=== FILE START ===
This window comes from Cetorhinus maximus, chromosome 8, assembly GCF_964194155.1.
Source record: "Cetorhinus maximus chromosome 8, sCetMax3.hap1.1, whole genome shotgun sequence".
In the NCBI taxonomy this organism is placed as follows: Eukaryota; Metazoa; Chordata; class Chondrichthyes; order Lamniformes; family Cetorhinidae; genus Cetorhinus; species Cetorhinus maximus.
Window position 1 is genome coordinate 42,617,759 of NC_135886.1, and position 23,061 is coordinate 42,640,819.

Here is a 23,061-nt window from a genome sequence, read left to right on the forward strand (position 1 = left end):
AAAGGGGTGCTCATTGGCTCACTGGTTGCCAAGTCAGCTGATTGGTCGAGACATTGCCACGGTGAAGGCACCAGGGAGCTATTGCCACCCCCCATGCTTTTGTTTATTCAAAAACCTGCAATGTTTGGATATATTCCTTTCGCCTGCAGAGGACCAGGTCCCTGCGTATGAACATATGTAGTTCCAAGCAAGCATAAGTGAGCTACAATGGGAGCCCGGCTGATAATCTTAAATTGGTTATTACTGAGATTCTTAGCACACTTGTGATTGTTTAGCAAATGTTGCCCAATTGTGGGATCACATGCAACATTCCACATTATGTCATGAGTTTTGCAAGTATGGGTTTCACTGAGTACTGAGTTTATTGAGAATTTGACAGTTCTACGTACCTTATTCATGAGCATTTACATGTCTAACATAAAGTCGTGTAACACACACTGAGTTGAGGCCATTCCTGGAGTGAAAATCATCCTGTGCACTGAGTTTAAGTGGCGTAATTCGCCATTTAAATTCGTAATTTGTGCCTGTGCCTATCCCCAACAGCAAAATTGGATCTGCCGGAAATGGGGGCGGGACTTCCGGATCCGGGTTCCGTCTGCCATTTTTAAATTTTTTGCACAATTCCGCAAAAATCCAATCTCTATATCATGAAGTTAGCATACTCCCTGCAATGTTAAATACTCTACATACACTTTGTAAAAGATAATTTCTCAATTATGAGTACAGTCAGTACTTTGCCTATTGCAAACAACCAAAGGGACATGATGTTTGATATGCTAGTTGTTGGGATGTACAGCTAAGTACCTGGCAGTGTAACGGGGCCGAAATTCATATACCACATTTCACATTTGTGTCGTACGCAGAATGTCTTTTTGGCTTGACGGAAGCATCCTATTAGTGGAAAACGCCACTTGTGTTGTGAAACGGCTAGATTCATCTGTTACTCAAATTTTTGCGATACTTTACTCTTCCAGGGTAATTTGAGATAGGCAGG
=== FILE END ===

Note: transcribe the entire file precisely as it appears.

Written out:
This window comes from Cetorhinus maximus, chromosome 8, assembly GCF_964194155.1.
Source record: "Cetorhinus maximus chromosome 8, sCetMax3.hap1.1, whole genome shotgun sequence".
In the NCBI taxonomy this organism is placed as follows: Eukaryota; Metazoa; Chordata; class Chondrichthyes; order Lamniformes; family Cetorhinidae; genus Cetorhinus; species Cetorhinus maximus.
Window position 1 is genome coordinate 42,617,759 of NC_135886.1, and position 23,061 is coordinate 42,640,819.

Here is a 23,061-nt window from a genome sequence, read left to right on the forward strand (position 1 = left end):
AAAGGGGTGCTCATTGGCTCACTGGTTGCCAAGTCAGCTGATTGGTCGAGACATTGCCACGGTGAAGGCACCAGGGAGCTATTGCCACCCCCCATGCTTTTGTTTATTCAAAAACCTGCAATGTTTGGATATATTCCTTTCGCCTGCAGAGGACCAGGTCCCTGCGTATGAACATATGTAGTTCCAAGCAAGCATAAGTGAGCTACAATGGGAGCCCGGCTGATAATCTTAAATTGGTTATTACTGAGATTCTTAGCACACTTGTGATTGTTTAGCAAATGTTGCCCAATTGTGGGATCACATGCAACATTCCACATTATGTCATGAGTTTTGCAAGTATGGGTTTCACTGAGTACTGAGTTTATTGAGAATTTGACAGTTCTACGTACCTTATTCATGAGCATTTACATGTCTAACATAAAGTCGTGTAACACACACTGAGTTGAGGCCATTCCTGGAGTGAAAATCATCCTGTGCACTGAGTTTAAGTGGCGTAATTCGCCATTTAAATTCGTAATTTGTGCCTGTGCCTATCCCCAACAGCAAAATTGGATCTGCCGGAAATGGGGGCGGGACTTCCGGATCCGGGTTCCGTCTGCCATTTTTAAATTTTTTGCACAATTCCGCAAAAATCCAATCTCTATATCATGAAGTTAGCATACTCCCTGCAATGTTAAATACTCTACATACACTTTGTAAAAGATAATTTCTCAATTATGAGTACAGTCAGTACTTTGCCTATTGCAAACAACCAAAGGGACATGATGTTTGATATGCTAGTTGTTGGGATGTACAGCTAAGTACCTGGCAGTGTAACGGGGCCGAAATTCATATACCACATTTCACATTTGTGTCGTACGCAGAATGTCTTTTTGGCTTGACGGAAGCATCCTATTAGTGGAAAACGCCACTTGTGTTGTGAAACGGCTAGATTCATCTGTTACTCAAATTTTTGCGATACTTTACTCTTCCAGGGTAATTTGAGATAGGCAGG